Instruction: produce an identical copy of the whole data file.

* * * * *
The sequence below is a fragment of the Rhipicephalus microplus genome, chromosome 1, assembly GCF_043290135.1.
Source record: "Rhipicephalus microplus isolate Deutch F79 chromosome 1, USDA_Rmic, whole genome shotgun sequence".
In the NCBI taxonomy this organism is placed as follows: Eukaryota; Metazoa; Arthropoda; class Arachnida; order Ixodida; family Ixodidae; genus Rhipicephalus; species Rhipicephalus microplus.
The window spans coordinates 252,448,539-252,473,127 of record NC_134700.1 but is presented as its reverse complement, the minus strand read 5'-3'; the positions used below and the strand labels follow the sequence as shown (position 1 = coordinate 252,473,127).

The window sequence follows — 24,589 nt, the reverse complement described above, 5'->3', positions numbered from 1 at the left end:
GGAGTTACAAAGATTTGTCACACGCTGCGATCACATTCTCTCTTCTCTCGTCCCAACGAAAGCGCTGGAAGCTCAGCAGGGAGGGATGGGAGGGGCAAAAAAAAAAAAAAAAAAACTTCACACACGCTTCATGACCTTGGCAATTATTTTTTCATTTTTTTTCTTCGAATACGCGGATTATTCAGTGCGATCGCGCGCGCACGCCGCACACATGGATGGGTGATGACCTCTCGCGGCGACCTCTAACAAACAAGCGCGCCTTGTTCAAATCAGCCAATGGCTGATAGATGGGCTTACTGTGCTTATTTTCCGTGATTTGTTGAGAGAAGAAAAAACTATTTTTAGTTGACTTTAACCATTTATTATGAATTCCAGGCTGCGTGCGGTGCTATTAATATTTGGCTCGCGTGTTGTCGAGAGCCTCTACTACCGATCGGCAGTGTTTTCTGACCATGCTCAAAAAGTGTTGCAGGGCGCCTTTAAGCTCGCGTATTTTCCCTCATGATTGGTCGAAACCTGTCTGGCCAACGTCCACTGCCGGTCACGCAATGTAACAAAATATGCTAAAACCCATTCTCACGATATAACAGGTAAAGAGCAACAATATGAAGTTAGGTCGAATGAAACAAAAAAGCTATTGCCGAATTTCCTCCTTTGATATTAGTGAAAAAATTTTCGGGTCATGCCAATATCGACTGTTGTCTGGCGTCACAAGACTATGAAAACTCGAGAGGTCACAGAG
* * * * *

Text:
The sequence below is a fragment of the Rhipicephalus microplus genome, chromosome 1, assembly GCF_043290135.1.
Source record: "Rhipicephalus microplus isolate Deutch F79 chromosome 1, USDA_Rmic, whole genome shotgun sequence".
In the NCBI taxonomy this organism is placed as follows: Eukaryota; Metazoa; Arthropoda; class Arachnida; order Ixodida; family Ixodidae; genus Rhipicephalus; species Rhipicephalus microplus.
The window spans coordinates 252,448,539-252,473,127 of record NC_134700.1 but is presented as its reverse complement, the minus strand read 5'-3'; the positions used below and the strand labels follow the sequence as shown (position 1 = coordinate 252,473,127).

The window sequence follows — 24,589 nt, the reverse complement described above, 5'->3', positions numbered from 1 at the left end:
GGAGTTACAAAGATTTGTCACACGCTGCGATCACATTCTCTCTTCTCTCGTCCCAACGAAAGCGCTGGAAGCTCAGCAGGGAGGGATGGGAGGGGCAAAAAAAAAAAAAAAAAAACTTCACACACGCTTCATGACCTTGGCAATTATTTTTTCATTTTTTTTCTTCGAATACGCGGATTATTCAGTGCGATCGCGCGCGCACGCCGCACACATGGATGGGTGATGACCTCTCGCGGCGACCTCTAACAAACAAGCGCGCCTTGTTCAAATCAGCCAATGGCTGATAGATGGGCTTACTGTGCTTATTTTCCGTGATTTGTTGAGAGAAGAAAAAACTATTTTTAGTTGACTTTAACCATTTATTATGAATTCCAGGCTGCGTGCGGTGCTATTAATATTTGGCTCGCGTGTTGTCGAGAGCCTCTACTACCGATCGGCAGTGTTTTCTGACCATGCTCAAAAAGTGTTGCAGGGCGCCTTTAAGCTCGCGTATTTTCCCTCATGATTGGTCGAAACCTGTCTGGCCAACGTCCACTGCCGGTCACGCAATGTAACAAAATATGCTAAAACCCATTCTCACGATATAACAGGTAAAGAGCAACAATATGAAGTTAGGTCGAATGAAACAAAAAAGCTATTGCCGAATTTCCTCCTTTGATATTAGTGAAAAAATTTTCGGGTCATGCCAATATCGACTGTTGTCTGGCGTCACAAGACTATGAAAACTCGAGAGGTCACAGAG